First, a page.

Original Publication
Open Access

Coordinated Oral Health Care in Patients with Cancer

Published: April 2, 2013 | 10.15766/mep_2374-8265.9382

Included in this publication:

  • BOHC Toolkit.pdf
  • MedEdPORTAL Coordinated Oral Health Care in Cancer Patient.ppt
  • MedEdPORTAL Coordinated Oral Health Care in Patients with Cancer-Submission.doc

To view all publication components, extract (i.e., unzip) them from the downloaded .zip file.

Editor's Note: This publication predates our implementation of the Educational Summary Report in 2016 and thus displays a different format than newer publications.


Introduction: Cancer therapy, either with ionizing radiation or chemotherapeutic agents, is based on the principle of destruction of rapidly replicating cancer cells. Although effective in holding back or eradicating cancer growth, it also causes unavoidable damage to normal cells. The short-term and long-term effects of cancer therapy on oral and adjacent tissues can be painful, life-threatening, and intolerable to the patient. These morbidities can contribute to the disruption or discontinuance of the cancer therapy and directly affect the success of treatment. For those who survive, these morbidities adversely affect the quality of life of the patient and family members and drive up the cost of health care. Many of these complications can be minimized by good oral health care before, during, and after the cancer therapy. Advances in cancer therapy can also limit the damage to normal tissues. The key to overcoming oral complications and their consequences is the coordination of care among oral health care providers, oncologists, and other supporting groups, especially before the initiation of cancer therapy. Eliminating dormant dental infections before head and neck radiation therapy and chemotherapy has had moderate success in curtailing oral complications. Methods: This resource revisits the oral complications of conventional radiation therapy and chemotherapy. A PowerPoint presentation updates the new technology and pharmacological improvements in minimizing oral tissue damage that have arisen in recent years, as well as the interventions used to remedy such damage. The importance of the coordination of care is emphasized, and a mechanism for improving communication among the health care disciplines is provided. This resource also highlights IV bisphosphonate-associated and denosumab-associated osteonecrosis of the jaw (ONJ) in cancer patients to raise awareness of this new complication of cancer therapy. The resource provides strategies for minimizing the risk of ONJ and optimizing the outcome of cancer therapy through dental preparation before the initiation of these agents. Results: This resource has been developed and used in dental education in the field of cancer patient care. We have published our results on the effectiveness of this material elsewhere. Discussion: The resource was presented to the third and fourth dental student oral medicine courses and also converted to a section of the online clinical manual that students and faculty refer to when managing dental patients who have had cancer therapy, are undergoing it, or will undergo it in the near future. Communications with oncologists have been improved based on the instructional material in this section of the clinical manual.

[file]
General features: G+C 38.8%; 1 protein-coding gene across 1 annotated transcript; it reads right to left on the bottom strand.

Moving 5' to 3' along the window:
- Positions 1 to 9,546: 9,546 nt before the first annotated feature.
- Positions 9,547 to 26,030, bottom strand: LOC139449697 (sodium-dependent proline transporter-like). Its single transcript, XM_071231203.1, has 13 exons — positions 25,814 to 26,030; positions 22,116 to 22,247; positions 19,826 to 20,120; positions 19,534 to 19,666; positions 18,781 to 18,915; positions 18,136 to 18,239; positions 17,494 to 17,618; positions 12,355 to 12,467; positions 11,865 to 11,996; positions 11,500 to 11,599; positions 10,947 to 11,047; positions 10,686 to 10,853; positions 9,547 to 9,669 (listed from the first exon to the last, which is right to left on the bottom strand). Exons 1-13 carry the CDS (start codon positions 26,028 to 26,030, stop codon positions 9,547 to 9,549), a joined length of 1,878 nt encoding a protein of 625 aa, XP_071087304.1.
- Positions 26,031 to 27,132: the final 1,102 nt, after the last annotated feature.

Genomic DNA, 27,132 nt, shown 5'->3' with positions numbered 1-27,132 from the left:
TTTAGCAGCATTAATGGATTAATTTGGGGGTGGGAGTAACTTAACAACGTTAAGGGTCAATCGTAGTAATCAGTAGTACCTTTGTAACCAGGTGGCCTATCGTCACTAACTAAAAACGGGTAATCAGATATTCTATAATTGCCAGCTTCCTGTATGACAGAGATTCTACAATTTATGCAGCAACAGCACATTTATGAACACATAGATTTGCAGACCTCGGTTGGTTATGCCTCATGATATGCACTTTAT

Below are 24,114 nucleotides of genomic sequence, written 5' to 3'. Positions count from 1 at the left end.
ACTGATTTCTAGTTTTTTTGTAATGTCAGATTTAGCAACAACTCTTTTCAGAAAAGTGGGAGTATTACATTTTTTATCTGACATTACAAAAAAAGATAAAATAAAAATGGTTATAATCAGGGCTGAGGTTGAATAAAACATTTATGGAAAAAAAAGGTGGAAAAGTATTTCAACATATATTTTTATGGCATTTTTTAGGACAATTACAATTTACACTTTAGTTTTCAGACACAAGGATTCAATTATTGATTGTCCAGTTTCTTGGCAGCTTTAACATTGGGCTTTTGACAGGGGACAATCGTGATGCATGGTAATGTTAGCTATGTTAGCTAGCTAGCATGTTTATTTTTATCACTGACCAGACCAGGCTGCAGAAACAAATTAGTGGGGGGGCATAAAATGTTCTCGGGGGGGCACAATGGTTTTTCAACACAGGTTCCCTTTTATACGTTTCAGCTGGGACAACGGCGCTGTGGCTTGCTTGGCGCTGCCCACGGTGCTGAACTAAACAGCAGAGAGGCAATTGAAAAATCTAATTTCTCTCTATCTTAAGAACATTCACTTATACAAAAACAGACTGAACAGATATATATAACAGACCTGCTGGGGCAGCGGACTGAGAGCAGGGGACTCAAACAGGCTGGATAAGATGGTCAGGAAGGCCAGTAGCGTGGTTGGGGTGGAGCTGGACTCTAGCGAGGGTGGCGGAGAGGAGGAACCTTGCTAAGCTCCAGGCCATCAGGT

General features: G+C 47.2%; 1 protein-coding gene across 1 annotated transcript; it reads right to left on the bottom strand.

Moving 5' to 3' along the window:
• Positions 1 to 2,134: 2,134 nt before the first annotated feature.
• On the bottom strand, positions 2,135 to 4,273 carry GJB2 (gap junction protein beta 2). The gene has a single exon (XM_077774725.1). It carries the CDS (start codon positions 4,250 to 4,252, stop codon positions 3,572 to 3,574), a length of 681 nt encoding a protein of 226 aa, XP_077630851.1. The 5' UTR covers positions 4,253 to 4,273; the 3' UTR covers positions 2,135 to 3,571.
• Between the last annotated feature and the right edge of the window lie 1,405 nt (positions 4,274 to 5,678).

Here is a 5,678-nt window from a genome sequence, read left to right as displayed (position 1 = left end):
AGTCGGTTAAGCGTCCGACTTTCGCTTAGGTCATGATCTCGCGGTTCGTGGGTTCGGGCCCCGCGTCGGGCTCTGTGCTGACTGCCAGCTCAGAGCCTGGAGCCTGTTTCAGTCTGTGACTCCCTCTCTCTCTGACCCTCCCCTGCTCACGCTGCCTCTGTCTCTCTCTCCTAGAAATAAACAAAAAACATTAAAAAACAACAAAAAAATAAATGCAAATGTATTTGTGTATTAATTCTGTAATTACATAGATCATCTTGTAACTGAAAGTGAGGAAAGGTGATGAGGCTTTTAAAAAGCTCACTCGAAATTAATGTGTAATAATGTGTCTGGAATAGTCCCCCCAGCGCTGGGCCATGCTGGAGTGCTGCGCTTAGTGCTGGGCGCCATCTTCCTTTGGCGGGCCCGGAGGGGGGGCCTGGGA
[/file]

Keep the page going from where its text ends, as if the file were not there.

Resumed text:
Educational Objectives

By the end of this presentation, learners will be able to:

  1. Explain biomedical bases of radiation therapy for head and neck (H&N) cancer.
  2. Identify the oral health impacts of H&N radiation therapy.
  3. Describe possible complications of H&N radiation therapy.
  4. Provide strategies for prevention and/or management of complications of H&N radiation therapy.
  5. Provide strategies for improving a patient’s oral health during and after H&N radiation therapy.
  6. Explain biomedical bases of cancer chemotherapy.
  7. Identify the oral health impact of cancer chemotherapy.
  8. Describe possible complications of cancer chemotherapy.
  9. Provide rationales and strategies for prevention and/or management of complications of cancer chemotherapy.
  10. Provide strategies for improving a patient’s oral health during and after cancer chemotherapy.

Author Information

  • Rose Geist: University of Detroit Mercy School of Dentistry
  • James Geist: University of Detroit Mercy School of Dentistry

None to report.

None to report. 


Geist R, Geist J. Coordinated oral health care in patients with cancer. MedEdPORTAL. 2013;9:9382. https://doi.org/10.15766/mep_2374-8265.9382

This publication is co-sponsored by the American Dental Education Association.